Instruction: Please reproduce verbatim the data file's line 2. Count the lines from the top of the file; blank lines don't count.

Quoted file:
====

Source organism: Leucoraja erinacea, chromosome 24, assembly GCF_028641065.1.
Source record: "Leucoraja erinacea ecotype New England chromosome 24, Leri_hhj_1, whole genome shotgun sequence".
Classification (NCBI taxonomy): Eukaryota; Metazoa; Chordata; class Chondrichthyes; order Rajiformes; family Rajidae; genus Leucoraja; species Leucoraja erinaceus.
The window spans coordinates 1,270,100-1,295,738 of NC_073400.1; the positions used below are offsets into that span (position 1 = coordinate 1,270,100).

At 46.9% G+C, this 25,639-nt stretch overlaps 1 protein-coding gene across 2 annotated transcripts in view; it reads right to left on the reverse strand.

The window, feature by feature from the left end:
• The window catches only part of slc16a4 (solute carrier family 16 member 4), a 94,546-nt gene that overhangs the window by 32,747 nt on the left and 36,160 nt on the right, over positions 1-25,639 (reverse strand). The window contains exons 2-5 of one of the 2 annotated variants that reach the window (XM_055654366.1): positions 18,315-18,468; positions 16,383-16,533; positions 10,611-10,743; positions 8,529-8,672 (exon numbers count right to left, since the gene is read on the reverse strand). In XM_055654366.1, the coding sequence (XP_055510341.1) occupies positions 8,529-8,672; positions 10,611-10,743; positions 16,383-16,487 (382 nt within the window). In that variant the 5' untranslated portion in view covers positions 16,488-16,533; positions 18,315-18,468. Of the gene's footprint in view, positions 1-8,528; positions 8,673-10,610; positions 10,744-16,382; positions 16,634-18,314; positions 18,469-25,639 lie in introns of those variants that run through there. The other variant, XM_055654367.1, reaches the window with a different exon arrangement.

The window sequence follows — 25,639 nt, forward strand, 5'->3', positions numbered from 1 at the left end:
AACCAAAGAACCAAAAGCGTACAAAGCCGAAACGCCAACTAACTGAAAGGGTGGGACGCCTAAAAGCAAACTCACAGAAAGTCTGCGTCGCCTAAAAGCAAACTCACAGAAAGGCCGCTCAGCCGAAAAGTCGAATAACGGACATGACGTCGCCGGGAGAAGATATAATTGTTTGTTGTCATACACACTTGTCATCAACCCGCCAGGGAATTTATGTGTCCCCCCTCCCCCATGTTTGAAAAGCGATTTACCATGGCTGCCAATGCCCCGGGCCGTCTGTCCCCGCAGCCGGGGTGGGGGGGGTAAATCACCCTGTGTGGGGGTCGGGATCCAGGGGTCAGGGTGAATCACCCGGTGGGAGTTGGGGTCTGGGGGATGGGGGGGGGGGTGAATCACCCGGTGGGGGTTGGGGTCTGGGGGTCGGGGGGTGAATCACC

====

Source record: "Leucoraja erinacea ecotype New England chromosome 24, Leri_hhj_1, whole genome shotgun sequence".